This articulated bone doll must be considered one of the most beautiful examples of this type conserved from the Roman epoch. Anthropomorphic and zoomorphic toys had great importance in the education of children in the Greco-Roman world. The earliest dolls still in existence are of terracotta and come from Corinth, dating from the 5th century BC. The production of the Roman pupae in bone continued until the 6th to the 7th century AD.

The doll’s body and head is of one piece while the bent arms have been produced separately and are connected to the body using a mortise and tenon joint. Details of the clothing and facial features have been incised. The eyes would have been painted with dark pigment, now missing. However, the delicate shaping of the minute nose and the lips demonstrates the skill and talent of the artist. The styling of the hair, with a central part and wavy locks on each side then gathered at the back of the head, brings to mind the hairstyle imposed by Julia Domna, wife of the emperor Septimius Severus. We may, therefore, consider the piece to date from the end of the 2nd century to the beginning of the 3rd century AD. It is of interest to note that the ears are pierced, which might indicate that the doll was decorated with jewellery or pasta vitrea. The robe incised on the doll is a chiton with a ribbon below the breast. This has been worked both on the front and the back of the doll, another detail contributing to the quality of the piece.

Roman pupae were made of diverse materials: clay, wood, ivory, amber and bone. The state of preservation of this piece in question is of note, especially considering that the material is of organic origin. Dolls were common objects in the daily life of girls and were included in their funerary goods, both in the tombs of the extremely rich and those of more modest means. In contrast with most of the pupae which have been found, this one does not have articulated legs, and neither can it be dressed with different materials or garments as the chiton is carved onto the body itself. These characteristics would have limited the manner in which the doll could be played with. This, along with the fact that the doll resembles a statuette, could indicate that it possibly had a ritual function.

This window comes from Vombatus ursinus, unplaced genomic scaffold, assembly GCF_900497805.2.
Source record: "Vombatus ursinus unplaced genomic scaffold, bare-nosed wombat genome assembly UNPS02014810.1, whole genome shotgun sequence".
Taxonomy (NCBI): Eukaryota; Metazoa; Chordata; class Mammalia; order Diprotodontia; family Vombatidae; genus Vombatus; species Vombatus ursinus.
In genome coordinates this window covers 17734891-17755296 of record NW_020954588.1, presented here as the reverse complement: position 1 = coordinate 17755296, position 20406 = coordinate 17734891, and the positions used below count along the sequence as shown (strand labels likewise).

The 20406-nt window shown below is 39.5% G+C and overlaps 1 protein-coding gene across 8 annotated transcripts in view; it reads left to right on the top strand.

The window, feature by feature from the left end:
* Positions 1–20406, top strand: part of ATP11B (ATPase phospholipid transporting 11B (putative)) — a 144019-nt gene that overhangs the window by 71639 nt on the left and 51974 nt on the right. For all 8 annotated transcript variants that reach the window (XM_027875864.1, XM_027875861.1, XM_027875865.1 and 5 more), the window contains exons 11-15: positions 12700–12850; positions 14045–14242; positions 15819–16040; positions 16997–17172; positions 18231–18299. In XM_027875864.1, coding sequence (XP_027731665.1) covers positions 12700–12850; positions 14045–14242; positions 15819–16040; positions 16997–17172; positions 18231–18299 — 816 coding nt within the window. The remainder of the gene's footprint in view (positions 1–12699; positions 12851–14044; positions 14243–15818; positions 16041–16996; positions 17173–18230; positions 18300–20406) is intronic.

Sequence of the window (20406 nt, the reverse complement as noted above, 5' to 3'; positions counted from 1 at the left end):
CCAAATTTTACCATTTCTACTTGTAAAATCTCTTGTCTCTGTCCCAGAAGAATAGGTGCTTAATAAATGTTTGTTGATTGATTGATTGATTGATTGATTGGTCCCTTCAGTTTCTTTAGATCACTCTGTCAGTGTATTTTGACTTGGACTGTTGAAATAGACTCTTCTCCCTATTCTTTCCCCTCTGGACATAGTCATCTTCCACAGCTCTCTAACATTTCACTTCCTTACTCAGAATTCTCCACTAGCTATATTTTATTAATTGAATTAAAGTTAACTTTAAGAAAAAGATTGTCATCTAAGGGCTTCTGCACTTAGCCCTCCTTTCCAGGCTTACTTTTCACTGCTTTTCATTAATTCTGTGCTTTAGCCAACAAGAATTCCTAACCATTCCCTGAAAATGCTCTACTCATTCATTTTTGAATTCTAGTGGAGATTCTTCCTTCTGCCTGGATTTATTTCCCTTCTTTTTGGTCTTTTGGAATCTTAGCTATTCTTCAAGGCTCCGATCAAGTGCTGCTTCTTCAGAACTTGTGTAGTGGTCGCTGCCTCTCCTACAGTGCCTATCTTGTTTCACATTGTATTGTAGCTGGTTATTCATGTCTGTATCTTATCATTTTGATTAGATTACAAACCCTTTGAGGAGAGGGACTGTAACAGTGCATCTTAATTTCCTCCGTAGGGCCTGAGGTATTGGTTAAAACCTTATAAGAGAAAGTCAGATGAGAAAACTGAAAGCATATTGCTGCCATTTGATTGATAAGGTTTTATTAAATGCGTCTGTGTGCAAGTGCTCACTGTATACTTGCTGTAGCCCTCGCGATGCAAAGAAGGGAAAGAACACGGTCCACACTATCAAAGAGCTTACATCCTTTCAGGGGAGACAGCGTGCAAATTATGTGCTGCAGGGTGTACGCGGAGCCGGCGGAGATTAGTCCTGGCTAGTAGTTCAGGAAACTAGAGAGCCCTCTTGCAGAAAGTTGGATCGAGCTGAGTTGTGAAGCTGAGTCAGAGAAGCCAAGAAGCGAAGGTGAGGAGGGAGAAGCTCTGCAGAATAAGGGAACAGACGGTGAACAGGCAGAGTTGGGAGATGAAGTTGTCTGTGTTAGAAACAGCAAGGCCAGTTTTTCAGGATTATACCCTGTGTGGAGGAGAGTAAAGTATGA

In antiquity much importance was given to play and leisure time during infancy, both for its educational and religious function. The presence of dolls in funerary contexts has been explained by their symbolic and affective relationship with the deceased. The custom of dedicating these dolls to Venus has also been documented, especially in rites of passage when a girl came of age, or after the birth of a child, when a mother would beg Diana to protect the newborn child, represented by small figurines.


- BALIL, A. Muñecas antiguas en España. Archivo Español de Arqueología, 35. 1962. p. 70-85.
- COLETTI STRANGI, A. Sulle pupae nel mondo Romano e sulle muñecas di Ontur. Scholia. Rome. 2012. p. 7-33.
- MORAW, S. and KIEBURG, A. Mädchen im Altertum /Girls in Antiquity. Frauen, vol. 11 2014. p. 315-318.
- PIZZAMIGLIO, P. Bambole articolate di èta romana: proposta diclassificazione. Rassegna di studi del cívico museo archeoligoco e del cívico ganinetto numimatico di Milano, 71-72. 2003. p. 83-103.

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